In 1961 the staff at SSP consisted of one chief editor, one editor/copywriter, two editors, one editor for proof-reading and one secretary; however not all of them were fluent in English. This posed a number of difficulties to the organisational process and made it necessary for some of the staff to take on work across the defined borders of each job, the main workload seems to have lain with Gelbin. Her job as chief editor is defined by Gelbin, among others, as setting up the political theme for each year, the selection of “books that support this political theme”, the “rewriting and revising of manuscripts, or of books already written, as needed before publication.” Gelbin defines her own job like this: “The Chief Editor not only handles the jobs specified in her contract, she also re-writes such manuscripts for books as require reworking, or such books as require the same, whether these are written in English or are translations from the German” (DR1/7813:I-4). Most of the covers of Seven Seas books were created by Lothar Reher who also designed the publications of SSP’s mother house Volk&Welt. The translators working for SSP were mostly native speakers of English, Britons or Americans that had married into the GDR, e.g. the author Edith Anderson-Schroeder or Jack Mitchell but also others such as the well-known English left-wing journalist John Peet, editor of the Democratic German Report and a major influence on the formation of the picture of the GDR in Britain , who came to the GDR as a convinced communist. Other translators, e.g. Joan Becker, also worked for the Democratic German Report (information given by Victor Grossman, 04/06/04) which was characteristic of the closely-knit Anglo-German scene of the GDR consisting of both people that had come to the GDR for personal reasons and others that were actively supportive of the ideals of a socialist society.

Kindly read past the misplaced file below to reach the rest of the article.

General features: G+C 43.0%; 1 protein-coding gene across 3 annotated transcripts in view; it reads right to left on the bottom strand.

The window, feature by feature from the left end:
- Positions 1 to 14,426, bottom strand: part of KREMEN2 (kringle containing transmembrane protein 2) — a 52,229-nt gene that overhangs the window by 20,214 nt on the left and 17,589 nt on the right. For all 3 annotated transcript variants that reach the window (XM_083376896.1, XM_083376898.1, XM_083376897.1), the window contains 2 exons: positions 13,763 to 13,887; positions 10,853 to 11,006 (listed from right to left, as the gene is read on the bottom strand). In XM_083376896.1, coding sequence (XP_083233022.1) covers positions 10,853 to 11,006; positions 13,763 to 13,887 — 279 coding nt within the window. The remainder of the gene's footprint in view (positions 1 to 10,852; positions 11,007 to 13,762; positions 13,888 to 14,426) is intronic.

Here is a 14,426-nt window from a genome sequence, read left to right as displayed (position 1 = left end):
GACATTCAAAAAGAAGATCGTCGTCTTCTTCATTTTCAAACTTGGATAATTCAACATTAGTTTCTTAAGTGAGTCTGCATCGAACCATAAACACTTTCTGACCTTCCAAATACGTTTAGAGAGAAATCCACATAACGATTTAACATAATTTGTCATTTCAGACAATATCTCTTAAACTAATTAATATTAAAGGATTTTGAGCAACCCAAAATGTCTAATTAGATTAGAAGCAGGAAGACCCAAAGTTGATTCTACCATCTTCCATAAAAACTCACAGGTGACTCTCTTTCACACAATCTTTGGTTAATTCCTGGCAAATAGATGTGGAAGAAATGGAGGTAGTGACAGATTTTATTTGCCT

The influences of patronage on the programme of SSP, of an ideological as well as economic nature, are outlined here. Whether it really was her main aim or not, Gertrude Gelbin justified the existence of her project in terms of the ideological discourse of the time. The arguments she presented to Wendt, by whom she hoped to be supported in her work, adhere to the prevalent discourse on the function of literature as a political tool (she even makes it a “weapon” echoing the ‘Kunst als Waffe’ discourse). Patronage by the MfK and other official institutions like the printing association was in this case undifferentiated. It was up to the MfK to take influence on the programme through the committee established for the choice of German titles and to grant printing approvals. But mostly Gelbin’s SSP was tied to the function she has given it herself (to the political role she had attributed to SSP) by the economic aspect of the MfK’s patronage. SSP was not a project that was designed to become an economic success within the restrained socialist economic system (it failed to be one when still with the private Paul List Verlag), and it was only through the backing by the MfK, it seems, that Volk&Welt reluctantly held on to the subdivision.